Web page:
Strategies for Fishing Around Cold Fronts

November is the time when the seasons truly begin to change. And, from year to year, it is almost impossible how quick and drastic that change will occur. What is a certainty is that throughout the month of November, there will be several frontal systems of varying strengths passing through the Texas Gulf Coast. As a result, fishermen wanting consistently good results as fall turns to winter must be proficient fishing under a wide variety of conditions.




Pre-frontal fishing often results in some of the year’s most memorable fishing trips. The best pre-frontal fishing usually occurs prior to a fairly strong front. But, other factors beyond storm strength influence the fishing quality. One factor is the length of time since the previous front. The more warm days leading up to a front, the more fish will be found in the shallows prior to the arrival of the oncoming front. Second is the weather conditions prior to the fronts arrival. At times, fronts are preceded by extremely strong south winds or heavy thunderstorms that make fishing the immediate pre-frontal time period difficult.


The best pre-frontal setup is a warm, calm day prior to a strong northern that dramatically drops the temperature. Under these conditions the majority of fish will be shallow and looking to feed heavy in ahead of the weather change.


As a rule, anglers should concentrate on shallow flats near deep water access prior to a frontal passage. Once cold fronts start moving through the coastal region, fish don't stray far from the safety of deep water. How far they stray from deep water depends on how many warm days there are between fronts. The longer the warm spell, the further up on the flats they'll move. But, usually they won’t be more than a couple hundred yards from the nearest channel or deep drop.



Most fishermen avoid fishing while a front is pushing through. But, depending on the strength of the front, fishing can remain decent so long as anglers can find protected water. This is particularly true for redfish, which will often be in midst of a shallow water feeding frenzy during a front. Trout will generally already be stacked in channels and deep holes once a front hits. These fish can be tempted into biting, although the water they are in is often unreachable as the strong frontal winds typically make open bay waters choppy and rough.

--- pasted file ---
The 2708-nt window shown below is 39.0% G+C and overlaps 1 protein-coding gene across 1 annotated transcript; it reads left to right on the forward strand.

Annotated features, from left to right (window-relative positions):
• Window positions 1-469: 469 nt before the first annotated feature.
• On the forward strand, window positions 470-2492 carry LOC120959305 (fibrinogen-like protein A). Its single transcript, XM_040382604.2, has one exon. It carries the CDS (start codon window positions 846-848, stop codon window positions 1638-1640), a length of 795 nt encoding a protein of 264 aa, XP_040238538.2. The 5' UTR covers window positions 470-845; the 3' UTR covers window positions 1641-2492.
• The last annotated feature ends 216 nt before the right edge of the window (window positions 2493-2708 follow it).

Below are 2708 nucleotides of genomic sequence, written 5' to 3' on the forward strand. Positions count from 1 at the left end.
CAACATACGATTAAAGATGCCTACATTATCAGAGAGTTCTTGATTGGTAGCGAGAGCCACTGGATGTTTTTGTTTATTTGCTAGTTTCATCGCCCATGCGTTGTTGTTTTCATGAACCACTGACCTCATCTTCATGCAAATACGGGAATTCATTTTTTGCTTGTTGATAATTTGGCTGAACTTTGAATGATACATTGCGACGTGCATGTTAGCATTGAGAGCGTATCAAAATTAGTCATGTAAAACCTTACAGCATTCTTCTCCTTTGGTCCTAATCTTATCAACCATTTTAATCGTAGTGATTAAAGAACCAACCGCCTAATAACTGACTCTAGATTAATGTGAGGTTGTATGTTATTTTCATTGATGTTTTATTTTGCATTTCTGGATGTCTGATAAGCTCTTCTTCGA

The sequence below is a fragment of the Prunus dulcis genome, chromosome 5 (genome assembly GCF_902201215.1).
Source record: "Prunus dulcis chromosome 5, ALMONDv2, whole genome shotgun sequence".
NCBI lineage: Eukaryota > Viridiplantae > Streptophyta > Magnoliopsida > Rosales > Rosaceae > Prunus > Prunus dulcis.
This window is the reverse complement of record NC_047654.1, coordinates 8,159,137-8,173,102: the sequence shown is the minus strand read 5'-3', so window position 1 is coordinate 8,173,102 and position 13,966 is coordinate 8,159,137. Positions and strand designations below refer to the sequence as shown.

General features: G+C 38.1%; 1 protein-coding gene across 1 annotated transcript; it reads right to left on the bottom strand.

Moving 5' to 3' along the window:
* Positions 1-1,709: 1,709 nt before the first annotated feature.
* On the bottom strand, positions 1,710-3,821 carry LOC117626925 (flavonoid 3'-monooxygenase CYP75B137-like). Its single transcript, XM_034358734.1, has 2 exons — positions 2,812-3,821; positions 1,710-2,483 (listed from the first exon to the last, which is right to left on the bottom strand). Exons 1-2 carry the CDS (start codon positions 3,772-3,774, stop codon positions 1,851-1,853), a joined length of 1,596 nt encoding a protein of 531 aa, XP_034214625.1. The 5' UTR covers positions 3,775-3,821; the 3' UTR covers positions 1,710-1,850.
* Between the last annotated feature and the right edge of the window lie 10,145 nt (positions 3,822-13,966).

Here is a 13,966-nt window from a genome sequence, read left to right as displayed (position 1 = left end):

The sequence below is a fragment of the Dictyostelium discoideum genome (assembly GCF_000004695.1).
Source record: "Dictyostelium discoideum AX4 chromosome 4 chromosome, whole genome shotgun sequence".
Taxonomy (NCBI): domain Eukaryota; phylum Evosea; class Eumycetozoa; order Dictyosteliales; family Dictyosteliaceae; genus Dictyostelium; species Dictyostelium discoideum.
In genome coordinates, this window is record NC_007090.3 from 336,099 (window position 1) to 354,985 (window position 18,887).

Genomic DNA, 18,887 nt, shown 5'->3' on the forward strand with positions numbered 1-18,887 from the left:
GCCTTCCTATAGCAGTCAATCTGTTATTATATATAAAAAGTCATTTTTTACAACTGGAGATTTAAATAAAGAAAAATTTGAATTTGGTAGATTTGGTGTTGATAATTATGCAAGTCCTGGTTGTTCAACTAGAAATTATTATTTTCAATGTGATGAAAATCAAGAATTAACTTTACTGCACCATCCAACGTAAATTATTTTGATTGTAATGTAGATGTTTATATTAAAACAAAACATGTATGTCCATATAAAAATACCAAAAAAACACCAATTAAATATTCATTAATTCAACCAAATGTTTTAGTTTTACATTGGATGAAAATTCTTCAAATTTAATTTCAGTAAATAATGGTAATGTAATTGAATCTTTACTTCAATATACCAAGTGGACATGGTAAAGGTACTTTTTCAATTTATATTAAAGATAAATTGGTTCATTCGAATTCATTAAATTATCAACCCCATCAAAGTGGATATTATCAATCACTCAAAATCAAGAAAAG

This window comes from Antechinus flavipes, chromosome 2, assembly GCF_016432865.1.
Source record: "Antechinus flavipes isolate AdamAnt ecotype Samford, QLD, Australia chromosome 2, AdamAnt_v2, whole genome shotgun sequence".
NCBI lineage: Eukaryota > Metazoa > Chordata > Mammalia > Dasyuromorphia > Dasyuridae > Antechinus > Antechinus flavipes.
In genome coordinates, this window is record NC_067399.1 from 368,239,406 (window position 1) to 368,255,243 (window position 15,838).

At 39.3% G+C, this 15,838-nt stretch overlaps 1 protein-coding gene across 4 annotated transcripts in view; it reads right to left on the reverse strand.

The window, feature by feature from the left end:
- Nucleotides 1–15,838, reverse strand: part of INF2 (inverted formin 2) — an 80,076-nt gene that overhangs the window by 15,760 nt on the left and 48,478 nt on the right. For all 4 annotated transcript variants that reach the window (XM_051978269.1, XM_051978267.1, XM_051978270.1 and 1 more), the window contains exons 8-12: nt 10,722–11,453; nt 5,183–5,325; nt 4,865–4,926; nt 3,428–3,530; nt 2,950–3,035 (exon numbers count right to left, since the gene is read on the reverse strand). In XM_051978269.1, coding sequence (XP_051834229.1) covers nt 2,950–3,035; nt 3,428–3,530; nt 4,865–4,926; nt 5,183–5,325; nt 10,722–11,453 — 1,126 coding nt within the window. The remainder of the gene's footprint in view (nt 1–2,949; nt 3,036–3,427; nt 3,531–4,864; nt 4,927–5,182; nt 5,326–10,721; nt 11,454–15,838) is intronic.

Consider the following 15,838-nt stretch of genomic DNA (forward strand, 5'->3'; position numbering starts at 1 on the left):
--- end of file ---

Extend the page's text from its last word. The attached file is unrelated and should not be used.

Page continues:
A common misconception is that fish won't bite following a cold front. But, while post-frontal fishing may not offer the non-stop action pre-frontal conditions do, fish will bite in the days following a cold front.


The first few days following a front, fish will be hunkered down in deep water. Anglers should look for deep water with shallow water nearby. Areas with both deep and shallow water features will be productive through this time period, as fish prefer areas that they have been within a short swim so they can transition back and forth as fronts pass through.


When reds and specks are in deep channels and holes, they are usually densely packed. So, if you catch one, you most likely with be able to catch many more without moving. After a few warm days fishing will begin resuming a more "normal" pattern. Fish will start moving back onto flats, redfish first, trout a little later, and the whole cycle starts over again.




Thanks to the ever-changing strength and direction of winds before, during and after fronts, late fall is full of contrasting and constantly changing conditions. 


High Winds

When drifting flats or mid-depth water during high wind, you need to use drift sock to slow the drift and stabilize the boat. This is especially true when working slow-sinking, suspending or finesse baits. At times, especially when fishing over deeper structure, it is probably best to set an anchor (assuming it's safe enough to fish the open water, remember fronts can make the open bay dangerous in a hurry).


Calm Winds

A lack a wind usually means less ability to cover water. When fishing on the flats, it is necessary to cover water. If the wind isn't sufficient enough to push the boat, anglers should pole, wade or utilize a trolling motor. When fishing over deep water structure, calmer winds can be great because you don't need to anchor. Instead, you can slowly drift over deep structure and still work the area thoroughly.



As is always the case when fishing off-color water, dark colors are best. Scents can also make a difference. Bigger baits will cast a larger profile. Vibrating baits are also good choices, as the vibration helps fish find the bait in low visibility. One bonus to dirty water is fish will be far less spooky than they are in clear water.